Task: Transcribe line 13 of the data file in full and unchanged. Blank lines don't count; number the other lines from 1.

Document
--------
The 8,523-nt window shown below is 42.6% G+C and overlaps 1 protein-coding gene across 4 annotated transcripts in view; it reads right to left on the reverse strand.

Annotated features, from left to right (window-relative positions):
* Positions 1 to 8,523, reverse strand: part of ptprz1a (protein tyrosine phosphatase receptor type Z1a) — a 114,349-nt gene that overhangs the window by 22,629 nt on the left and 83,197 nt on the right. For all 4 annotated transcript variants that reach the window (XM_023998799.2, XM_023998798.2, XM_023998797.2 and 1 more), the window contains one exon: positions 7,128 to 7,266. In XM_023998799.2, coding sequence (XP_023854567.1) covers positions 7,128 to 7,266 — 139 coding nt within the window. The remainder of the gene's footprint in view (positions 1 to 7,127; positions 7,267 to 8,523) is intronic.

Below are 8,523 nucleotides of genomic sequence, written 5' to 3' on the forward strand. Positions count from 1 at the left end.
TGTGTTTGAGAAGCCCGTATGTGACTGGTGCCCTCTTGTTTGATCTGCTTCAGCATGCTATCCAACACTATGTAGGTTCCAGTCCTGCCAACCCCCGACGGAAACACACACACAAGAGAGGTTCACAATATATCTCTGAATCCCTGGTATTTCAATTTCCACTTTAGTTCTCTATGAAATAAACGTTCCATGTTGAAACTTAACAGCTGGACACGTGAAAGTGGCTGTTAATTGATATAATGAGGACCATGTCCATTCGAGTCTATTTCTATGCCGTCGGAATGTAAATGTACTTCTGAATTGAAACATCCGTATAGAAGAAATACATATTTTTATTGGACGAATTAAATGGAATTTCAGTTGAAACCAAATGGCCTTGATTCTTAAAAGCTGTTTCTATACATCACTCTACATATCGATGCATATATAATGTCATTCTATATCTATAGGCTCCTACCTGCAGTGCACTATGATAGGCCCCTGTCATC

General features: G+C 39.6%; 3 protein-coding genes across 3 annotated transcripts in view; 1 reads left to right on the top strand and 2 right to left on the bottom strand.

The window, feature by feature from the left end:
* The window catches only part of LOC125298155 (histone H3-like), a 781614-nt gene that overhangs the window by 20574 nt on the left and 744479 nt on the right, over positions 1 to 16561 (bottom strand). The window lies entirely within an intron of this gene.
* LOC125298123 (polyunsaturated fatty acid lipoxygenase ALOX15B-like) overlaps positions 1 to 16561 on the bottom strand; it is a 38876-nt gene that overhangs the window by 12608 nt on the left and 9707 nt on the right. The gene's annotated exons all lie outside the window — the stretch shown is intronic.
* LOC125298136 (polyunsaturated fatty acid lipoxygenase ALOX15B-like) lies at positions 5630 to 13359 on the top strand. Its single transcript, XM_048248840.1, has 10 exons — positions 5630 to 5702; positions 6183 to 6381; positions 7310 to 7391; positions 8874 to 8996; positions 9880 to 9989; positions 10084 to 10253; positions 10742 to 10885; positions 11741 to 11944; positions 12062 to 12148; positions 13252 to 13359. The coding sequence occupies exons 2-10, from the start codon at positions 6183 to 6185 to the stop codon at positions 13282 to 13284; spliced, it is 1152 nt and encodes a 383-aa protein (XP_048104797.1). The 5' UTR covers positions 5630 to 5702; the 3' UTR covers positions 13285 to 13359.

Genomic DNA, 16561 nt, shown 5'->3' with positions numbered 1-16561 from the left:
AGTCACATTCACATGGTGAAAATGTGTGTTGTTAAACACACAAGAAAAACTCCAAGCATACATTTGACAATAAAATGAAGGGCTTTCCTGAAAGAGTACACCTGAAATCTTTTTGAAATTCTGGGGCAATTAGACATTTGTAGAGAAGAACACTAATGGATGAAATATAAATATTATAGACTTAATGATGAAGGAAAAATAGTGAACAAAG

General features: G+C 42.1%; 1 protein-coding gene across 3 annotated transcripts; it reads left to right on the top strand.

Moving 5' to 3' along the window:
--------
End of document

General features: G+C 42.1%; 1 protein-coding gene across 3 annotated transcripts; it reads left to right on the top strand.